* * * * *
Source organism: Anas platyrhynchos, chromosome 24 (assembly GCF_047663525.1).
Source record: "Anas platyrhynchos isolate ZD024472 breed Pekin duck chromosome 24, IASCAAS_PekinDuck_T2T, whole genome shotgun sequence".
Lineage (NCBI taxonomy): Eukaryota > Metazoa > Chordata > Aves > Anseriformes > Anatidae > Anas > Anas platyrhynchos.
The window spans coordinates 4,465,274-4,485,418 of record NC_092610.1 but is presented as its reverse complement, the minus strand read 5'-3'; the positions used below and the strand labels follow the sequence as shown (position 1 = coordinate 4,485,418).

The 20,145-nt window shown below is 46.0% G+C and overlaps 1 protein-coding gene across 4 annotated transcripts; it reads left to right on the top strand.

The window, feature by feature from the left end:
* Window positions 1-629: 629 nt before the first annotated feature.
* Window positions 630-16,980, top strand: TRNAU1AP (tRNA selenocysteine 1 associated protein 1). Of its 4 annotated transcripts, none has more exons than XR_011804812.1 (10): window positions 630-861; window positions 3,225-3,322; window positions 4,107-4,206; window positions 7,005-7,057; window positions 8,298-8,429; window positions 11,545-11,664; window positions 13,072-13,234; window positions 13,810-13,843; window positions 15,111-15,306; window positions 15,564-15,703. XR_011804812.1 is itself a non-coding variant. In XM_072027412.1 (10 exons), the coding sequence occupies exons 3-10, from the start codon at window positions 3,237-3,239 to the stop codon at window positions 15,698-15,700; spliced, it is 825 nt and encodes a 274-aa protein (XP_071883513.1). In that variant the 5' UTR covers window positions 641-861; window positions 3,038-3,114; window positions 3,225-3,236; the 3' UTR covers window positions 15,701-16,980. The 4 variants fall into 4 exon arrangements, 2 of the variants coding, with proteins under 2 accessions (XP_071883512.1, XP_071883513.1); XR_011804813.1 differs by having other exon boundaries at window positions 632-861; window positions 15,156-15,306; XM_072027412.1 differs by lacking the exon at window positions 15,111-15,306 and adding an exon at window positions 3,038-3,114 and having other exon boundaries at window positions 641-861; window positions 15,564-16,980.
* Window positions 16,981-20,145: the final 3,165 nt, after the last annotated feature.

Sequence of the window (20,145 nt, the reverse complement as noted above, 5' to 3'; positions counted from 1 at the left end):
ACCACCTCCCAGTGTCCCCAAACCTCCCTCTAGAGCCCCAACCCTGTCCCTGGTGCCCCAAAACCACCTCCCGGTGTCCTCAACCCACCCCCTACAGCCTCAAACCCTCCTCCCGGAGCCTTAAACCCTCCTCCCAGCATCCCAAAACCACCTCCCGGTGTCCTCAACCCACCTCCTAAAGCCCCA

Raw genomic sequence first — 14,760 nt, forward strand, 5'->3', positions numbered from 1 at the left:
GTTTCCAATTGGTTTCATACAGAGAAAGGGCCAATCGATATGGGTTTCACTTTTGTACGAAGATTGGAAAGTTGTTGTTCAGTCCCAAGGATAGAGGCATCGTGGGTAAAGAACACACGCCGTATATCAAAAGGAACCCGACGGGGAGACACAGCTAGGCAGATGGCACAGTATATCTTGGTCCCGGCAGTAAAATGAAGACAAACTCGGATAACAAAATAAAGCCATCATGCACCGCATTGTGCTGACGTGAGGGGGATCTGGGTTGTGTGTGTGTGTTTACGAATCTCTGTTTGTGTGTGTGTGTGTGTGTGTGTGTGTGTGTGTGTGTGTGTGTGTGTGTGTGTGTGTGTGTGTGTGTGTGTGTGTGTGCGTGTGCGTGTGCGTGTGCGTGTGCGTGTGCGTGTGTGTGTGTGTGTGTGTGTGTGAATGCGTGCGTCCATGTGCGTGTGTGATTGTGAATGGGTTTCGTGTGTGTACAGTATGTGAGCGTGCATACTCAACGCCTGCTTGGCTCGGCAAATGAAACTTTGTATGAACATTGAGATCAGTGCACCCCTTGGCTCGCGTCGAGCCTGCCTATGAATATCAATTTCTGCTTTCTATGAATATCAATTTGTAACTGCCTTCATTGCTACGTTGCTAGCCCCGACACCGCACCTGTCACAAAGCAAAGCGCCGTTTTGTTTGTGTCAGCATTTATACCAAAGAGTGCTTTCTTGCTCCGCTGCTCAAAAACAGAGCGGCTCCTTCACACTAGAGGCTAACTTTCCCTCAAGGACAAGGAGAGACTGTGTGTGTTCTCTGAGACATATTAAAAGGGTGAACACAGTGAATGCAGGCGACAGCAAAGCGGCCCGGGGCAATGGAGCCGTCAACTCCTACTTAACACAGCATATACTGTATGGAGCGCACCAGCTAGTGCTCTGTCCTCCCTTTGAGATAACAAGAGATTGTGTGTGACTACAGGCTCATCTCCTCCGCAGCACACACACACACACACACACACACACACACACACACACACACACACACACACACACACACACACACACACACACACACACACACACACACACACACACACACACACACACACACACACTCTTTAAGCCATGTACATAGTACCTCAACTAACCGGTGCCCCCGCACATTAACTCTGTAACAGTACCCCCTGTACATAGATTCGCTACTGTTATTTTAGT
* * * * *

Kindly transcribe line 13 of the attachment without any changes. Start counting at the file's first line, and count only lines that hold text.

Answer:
GTTTCCAATTGGTTTCATACAGAGAAAGGGCCAATCGATATGGGTTTCACTTTTGTACGAAGATTGGAAAGTTGTTGTTCAGTCCCAAGGATAGAGGCATCGTGGGTAAAGAACACACGCCGTATATCAAAAGGAACCCGACGGGGAGACACAGCTAGGCAGATGGCACAGTATATCTTGGTCCCGGCAGTAAAATGAAGACAAACTCGGATAACAAAATAAAGCCATCATGCACCGCATTGTGCTGACGTGAGGGGGATCTGGGTTGTGTGTGTGTGTTTACGAATCTCTGTTTGTGTGTGTGTGTGTGTGTGTGTGTGTGTGTGTGTGTGTGTGTGTGTGTGTGTGTGTGTGTGTGTGTGTGTGTGTGTGCGTGTGCGTGTGCGTGTGCGTGTGCGTGTGCGTGTGTGTGTGTGTGTGTGTGTGTGAATGCGTGCGTCCATGTGCGTGTGTGATTGTGAATGGGTTTCGTGTGTGTACAGTATGTGAGCGTGCATACTCAACGCCTGCTTGGCTCGGCAAATGAAACTTTGTATGAACATTGAGATCAGTGCACCCCTTGGCTCGCGTCGAGCCTGCCTATGAATATCAATTTCTGCTTTCTATGAATATCAATTTGTAACTGCCTTCATTGCTACGTTGCTAGCCCCGACACCGCACCTGTCACAAAGCAAAGCGCCGTTTTGTTTGTGTCAGCATTTATACCAAAGAGTGCTTTCTTGCTCCGCTGCTCAAAAACAGAGCGGCTCCTTCACACTAGAGGCTAACTTTCCCTCAAGGACAAGGAGAGACTGTGTGTGTTCTCTGAGACATATTAAAAGGGTGAACACAGTGAATGCAGGCGACAGCAAAGCGGCCCGGGGCAATGGAGCCGTCAACTCCTACTTAACACAGCATATACTGTATGGAGCGCACCAGCTAGTGCTCTGTCCTCCCTTTGAGATAACAAGAGATTGTGTGTGACTACAGGCTCATCTCCTCCGCAGCACACACACACACACACACACACACACACACACACACACACACACACACACACACACACACACACACACACACACACACACACACACACACACACACACACACACACACACACACACACTCTTTAAGCCATGTACATAGTACCTCAACTAACCGGTGCCCCCGCACATTAACTCTGTAACAGTACCCCCTGTACATAGATTCGCTACTGTTATTTTAGT